Tag Archives: United States History

Dominion and liberty, NEH 2014, day 2

Andrew Cayton was our guest for much of day two and while he was largely speaking about concepts introduced in he and co-author Fred Anderson’s book The Dominion of War, Cayton was also present to lend his expertise on early America. I first met Dr. Cayton fourteen years ago when he was the commentator for a panel on which I was speaking about early frontier communities. I remembered being impressed by his thoughts at the time and over the years followed up on his work and how is examination of frontier Ohio and Indiana could be applied to my own research on Nebraska. Somehow, I missed Dominion of War, but more on that point later.

In preparing for the day, I took a look at a recommended Peter Silver book Our Savage Neighbors: How Indian War Transformed Early America. Silver’s book is about horor and fear and how it can change entire societies as well as the politics of these places. He focuses on British North America between the 1750s and 1780s and introduces an interesting theory as to how the concept of “white people” may have helped ease some cross Euronational tensions, creating a more unified colonial opposition to native land ownership and rights. Silver’s opening section focuses on conflicts between leaders of Pennsylvania and squatters (settlers living on the frontier, often on land they did not own or that was to be preserved for natives, or both). These conflicts were often set aside as native warfare became a common threat after the 1750s.  Silver includes a fascinating story about Moravians working with Inuits and how the latter traveled to Pennsylvania briefly and then felt grief when war struck in 1755; he also features the tale of Tom Quick, discussing how fear creates prudence and a spirit of enterprise (sick though it may be in terms of turning in scalp bounties) when living among natives.  Silver concludes with the postwar that wasn’t: “a generation that was constantly haunted by war, and shaped by the moments of fear it provided, had remade Americans’ beliefs in toleration, in the desirability of overcoming inter group prejudice, and in the democratic sovereignty of the people.” (301)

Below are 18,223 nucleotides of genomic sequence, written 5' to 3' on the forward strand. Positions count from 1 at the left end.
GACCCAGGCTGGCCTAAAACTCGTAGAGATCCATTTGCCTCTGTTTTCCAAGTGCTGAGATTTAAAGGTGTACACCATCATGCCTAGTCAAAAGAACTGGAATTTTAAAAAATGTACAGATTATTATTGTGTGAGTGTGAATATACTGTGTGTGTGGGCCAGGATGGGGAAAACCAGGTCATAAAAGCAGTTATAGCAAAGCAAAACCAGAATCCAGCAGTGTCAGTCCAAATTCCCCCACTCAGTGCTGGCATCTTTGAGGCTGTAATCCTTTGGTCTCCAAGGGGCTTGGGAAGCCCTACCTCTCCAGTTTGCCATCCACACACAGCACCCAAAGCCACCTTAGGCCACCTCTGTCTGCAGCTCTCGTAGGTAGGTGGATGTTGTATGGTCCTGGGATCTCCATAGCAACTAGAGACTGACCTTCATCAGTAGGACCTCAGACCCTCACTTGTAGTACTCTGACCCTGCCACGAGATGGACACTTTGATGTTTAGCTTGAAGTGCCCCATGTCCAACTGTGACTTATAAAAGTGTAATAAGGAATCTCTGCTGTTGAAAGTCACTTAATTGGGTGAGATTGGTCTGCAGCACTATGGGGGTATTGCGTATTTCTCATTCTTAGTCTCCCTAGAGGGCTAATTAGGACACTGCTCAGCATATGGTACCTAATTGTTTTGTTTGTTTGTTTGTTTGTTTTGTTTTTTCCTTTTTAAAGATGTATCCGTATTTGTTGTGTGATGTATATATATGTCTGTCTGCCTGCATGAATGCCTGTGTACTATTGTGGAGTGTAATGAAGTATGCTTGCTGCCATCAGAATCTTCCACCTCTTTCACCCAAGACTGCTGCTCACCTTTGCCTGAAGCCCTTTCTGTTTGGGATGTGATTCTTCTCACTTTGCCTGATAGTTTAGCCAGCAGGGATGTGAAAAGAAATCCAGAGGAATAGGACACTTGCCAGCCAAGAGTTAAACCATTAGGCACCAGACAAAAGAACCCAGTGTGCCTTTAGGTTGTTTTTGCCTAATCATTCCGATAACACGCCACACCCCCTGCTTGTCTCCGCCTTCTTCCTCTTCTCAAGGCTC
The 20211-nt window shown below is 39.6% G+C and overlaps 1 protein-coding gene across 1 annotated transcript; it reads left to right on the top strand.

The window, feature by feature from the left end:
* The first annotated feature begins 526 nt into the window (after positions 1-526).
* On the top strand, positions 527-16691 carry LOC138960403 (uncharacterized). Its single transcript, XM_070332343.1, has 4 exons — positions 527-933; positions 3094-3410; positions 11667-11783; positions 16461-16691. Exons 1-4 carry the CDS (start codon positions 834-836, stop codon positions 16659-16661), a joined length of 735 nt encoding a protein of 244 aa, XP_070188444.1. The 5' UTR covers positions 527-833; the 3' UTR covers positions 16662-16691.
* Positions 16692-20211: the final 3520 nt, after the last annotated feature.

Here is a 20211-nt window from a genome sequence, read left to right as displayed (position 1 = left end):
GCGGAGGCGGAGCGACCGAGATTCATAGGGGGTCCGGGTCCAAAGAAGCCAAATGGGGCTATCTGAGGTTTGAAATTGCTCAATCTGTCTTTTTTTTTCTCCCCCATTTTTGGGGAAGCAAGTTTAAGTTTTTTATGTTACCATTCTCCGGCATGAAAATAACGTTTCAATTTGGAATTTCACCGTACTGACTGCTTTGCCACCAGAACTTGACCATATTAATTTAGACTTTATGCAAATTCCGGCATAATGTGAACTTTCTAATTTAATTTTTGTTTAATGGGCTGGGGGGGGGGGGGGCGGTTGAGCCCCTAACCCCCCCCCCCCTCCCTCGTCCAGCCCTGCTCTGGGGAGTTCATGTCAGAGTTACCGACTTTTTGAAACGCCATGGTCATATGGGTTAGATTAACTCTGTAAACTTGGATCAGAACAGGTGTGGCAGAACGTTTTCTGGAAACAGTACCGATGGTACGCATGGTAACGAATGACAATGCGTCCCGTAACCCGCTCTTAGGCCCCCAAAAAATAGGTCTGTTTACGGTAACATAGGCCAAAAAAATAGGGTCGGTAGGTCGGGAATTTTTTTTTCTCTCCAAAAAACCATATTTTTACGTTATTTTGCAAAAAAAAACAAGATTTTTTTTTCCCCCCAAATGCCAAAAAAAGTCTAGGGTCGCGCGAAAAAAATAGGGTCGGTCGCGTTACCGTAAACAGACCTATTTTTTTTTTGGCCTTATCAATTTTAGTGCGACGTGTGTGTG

Pr. Cayton’s plan was to examine the Origins of the Empire of Liberty, 1763-1783, taking a closer look at the American revolution and expansion. By tracing how British victory in the French and Indian war, a conflict provoked by expansionism, resulted in arguments over land and power in North America, Cayton discussed the continuity of expansion that led to revolution and to the establishment of an empire defined by republican polities, racial exclusion, and commercial agriculture.

Empire in the 18th century meant a big, extended, and powerful nation.  Pr. Cayton argued that generally, people want to feel secure and that is what they seek from the relationship with empire.  As an individual, you are willing to provide tribute to the center so that you might be then left alone.  In the case of 18th century North America, perhaps you supply a certain amount of manpower for the militia or feeding the populace, etc.  When Great Britain appeared to no longer supply what is needed (security) and loses its legitimacy, North America was in the latter half of the 18th century; revolution resulted in a change of polity, but the basic problem of expanding territory and providing security was exactly the same as were felt in the 1750s.